When stars use up their nuclear fuel, they turn into “white dwarf” stars. When white dwarf stars cool down, they crystallize.
In 2004, the Harvard-Smithsonian Center for Astrophysics discovered a cooled white dwarf 50 light years away from Earth.
At the core of that cooling star is a diamond 2,500 miles across, which weighs 5 million trillion trillion pounds, or around 2 thousand trillion trillion tons, or approximately 10 billion trillion trillion carats.
As the Harvard-Smithsonian Center explained:
A white dwarf is the hot core of a star, left over after the star uses up its nuclear fuel and dies. It is made mostly of carbon.
For more than four decades, astronomers have thought that the interiors of white dwarfs crystallized, but obtaining direct evidence became possible only recently.
“The hunt for the crystal core of this white dwarf has been like the search for the Lost Dutchman’s Mine. It was thought to exist for decades, but only now has it been located,” says co-author Michael Montgomery (University of Cambridge).
The white dwarf studied by Metcalfe, Montgomery, and Antonio Kanaan (UFSC Brazil), is not only radiant but also harmonious. It rings like a gigantic gong, undergoing constant pulsations.
“By measuring those pulsations, we were able to study the hidden interior of the white dwarf, just like seismograph measurements of earthquakes allow geologists to study the interior of the Earth. We figured out that the carbon interior of this white dwarf has solidified to form the galaxy’s largest diamond,” says Metcalfe.
Amazingly, according to the Harvard-Smithsonian team, our sun will also eventually become a giant diamond:
Our Sun will become a white dwarf when it dies 5 billion years from now. Some two billion years after that, the Sun’s ember core will crystallize as well, leaving a giant diamond in the center of our solar system.
“Our Sun will become a diamond that truly is forever,” says Metcalfe.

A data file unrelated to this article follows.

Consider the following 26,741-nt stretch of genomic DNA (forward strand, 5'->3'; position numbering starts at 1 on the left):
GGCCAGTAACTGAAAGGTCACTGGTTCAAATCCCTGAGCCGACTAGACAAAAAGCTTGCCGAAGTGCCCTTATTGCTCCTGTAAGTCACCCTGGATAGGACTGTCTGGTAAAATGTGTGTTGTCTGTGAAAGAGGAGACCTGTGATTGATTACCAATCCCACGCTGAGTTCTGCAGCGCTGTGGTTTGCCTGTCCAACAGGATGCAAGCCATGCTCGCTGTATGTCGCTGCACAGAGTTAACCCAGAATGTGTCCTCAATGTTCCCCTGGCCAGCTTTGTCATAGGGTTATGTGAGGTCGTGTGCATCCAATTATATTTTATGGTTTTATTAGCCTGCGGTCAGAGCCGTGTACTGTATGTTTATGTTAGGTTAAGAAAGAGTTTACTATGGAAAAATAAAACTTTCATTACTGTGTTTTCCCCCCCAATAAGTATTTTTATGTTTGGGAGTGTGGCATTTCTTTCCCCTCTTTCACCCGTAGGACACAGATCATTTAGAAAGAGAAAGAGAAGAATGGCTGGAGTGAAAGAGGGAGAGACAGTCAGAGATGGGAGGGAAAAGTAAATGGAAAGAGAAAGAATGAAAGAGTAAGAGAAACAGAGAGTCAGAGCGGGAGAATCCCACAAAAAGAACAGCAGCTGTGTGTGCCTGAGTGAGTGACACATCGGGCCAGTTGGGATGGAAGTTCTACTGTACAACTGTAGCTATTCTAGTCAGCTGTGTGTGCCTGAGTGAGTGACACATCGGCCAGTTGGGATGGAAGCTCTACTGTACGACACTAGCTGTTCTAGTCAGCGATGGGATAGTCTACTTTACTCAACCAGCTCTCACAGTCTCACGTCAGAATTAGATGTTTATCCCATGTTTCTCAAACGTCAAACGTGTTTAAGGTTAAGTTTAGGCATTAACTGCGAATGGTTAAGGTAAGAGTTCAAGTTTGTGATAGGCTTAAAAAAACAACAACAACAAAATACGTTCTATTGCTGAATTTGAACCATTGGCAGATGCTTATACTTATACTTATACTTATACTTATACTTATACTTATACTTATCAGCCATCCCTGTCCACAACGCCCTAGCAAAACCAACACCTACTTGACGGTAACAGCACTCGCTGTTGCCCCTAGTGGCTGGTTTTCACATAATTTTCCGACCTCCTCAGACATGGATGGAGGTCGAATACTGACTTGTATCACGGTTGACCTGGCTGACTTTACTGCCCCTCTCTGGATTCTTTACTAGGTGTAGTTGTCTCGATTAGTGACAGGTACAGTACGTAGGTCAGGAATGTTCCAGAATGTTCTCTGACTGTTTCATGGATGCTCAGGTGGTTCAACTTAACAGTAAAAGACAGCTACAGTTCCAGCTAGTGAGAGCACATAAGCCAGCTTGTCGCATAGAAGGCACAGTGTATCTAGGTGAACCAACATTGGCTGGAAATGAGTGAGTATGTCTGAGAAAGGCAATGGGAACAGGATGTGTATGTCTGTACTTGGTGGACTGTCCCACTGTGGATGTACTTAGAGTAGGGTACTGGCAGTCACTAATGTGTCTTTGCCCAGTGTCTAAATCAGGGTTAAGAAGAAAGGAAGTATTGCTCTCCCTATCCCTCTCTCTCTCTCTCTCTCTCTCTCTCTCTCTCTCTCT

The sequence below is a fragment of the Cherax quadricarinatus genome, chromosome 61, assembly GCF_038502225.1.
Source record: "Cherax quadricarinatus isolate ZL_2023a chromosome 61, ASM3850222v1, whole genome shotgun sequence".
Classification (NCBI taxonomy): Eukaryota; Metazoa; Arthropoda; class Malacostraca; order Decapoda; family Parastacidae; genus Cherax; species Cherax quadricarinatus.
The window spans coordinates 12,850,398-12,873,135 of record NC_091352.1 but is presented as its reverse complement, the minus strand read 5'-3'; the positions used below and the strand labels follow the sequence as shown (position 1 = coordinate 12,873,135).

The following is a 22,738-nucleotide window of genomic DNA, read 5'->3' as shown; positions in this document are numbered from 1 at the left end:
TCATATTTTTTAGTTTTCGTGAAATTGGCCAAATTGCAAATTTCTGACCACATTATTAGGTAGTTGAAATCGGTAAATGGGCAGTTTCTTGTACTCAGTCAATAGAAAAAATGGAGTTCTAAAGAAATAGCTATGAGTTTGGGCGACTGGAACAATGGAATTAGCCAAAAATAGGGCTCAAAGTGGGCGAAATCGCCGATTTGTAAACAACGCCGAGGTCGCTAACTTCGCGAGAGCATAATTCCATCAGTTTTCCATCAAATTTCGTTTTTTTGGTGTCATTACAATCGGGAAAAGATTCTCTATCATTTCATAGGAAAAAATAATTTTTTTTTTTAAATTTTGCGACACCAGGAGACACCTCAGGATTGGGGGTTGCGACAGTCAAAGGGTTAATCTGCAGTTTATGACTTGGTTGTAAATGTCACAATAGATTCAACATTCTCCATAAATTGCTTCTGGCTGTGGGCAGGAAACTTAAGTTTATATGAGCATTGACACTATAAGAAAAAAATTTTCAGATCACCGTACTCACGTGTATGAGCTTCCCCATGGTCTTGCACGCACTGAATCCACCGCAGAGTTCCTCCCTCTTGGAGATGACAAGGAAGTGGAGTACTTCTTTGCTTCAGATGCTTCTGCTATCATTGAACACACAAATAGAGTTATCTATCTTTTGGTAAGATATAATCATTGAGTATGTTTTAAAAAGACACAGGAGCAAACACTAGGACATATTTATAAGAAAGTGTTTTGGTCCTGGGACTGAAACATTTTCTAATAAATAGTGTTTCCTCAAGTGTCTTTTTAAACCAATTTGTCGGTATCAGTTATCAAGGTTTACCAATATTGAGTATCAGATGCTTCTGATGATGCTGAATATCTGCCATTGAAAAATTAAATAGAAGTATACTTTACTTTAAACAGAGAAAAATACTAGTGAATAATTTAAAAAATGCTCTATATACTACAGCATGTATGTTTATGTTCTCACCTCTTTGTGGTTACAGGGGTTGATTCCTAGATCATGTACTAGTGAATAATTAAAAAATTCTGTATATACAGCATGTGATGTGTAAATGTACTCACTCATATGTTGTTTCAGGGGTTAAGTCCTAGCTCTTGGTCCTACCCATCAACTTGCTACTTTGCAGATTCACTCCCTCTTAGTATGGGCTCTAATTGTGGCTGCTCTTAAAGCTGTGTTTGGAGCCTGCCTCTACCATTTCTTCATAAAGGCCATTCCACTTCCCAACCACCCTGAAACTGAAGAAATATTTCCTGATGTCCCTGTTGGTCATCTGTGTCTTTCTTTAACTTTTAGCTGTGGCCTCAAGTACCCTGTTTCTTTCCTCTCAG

Last month, scientists discovered a planet whose core was diamond. As Reuters reports:
Astronomers have spotted an exotic planet that seems to be made of diamond racing around a tiny star in our galactic backyard.
The new planet is far denser than any other known so far and consists largely of carbon. Because it is so dense, scientists calculate the carbon must be crystalline, so a large part of this strange world will effectively be diamond.
“The evolutionary history and amazing density of the planet all suggest it is comprised of carbon — i.e. a massive diamond orbiting a neutron star every two hours in an orbit so tight it would fit inside our own Sun,” said Matthew Bailes of Swinburne University of Technology in Melbourne.
Lying 4,000 light years away, or around an eighth of the way toward the center of the Milky Way from the Earth, the planet is probably the remnant of a once-massive star that has lost its outer layers to the so-called pulsar star it orbits.
And as Scientific American notes, Earth’s gold came mainly from meteorites:
It appears that a rain of meteors nearly 4 billion years ago peppered the Earth’s exterior with precious metals. So says a study in the journal Nature. [Matthias Willbold, Tim Elliott and Stephen Moorbath, "The tungsten isotopic composition of the Earth’s mantle before the terminal bombardment"]
[Gold] wasn’t even on the Earth until after the core formed. Isotope concentrations in rock samples of different ages indicate that the composition of the Earth’s mantle changed after the planet was blasted with meteors 3.9 billion years ago. That bombardment coated our home with a thin veneer of riches. Which means that the gold in them thar hills is older than the hills.
So we will eventually be able to mine diamonds from cooling stars – or better yet, the planets they leave behind – and gold and other precious metals from meteorites.
But it may take us a couple of thousand years to build the technology to do so …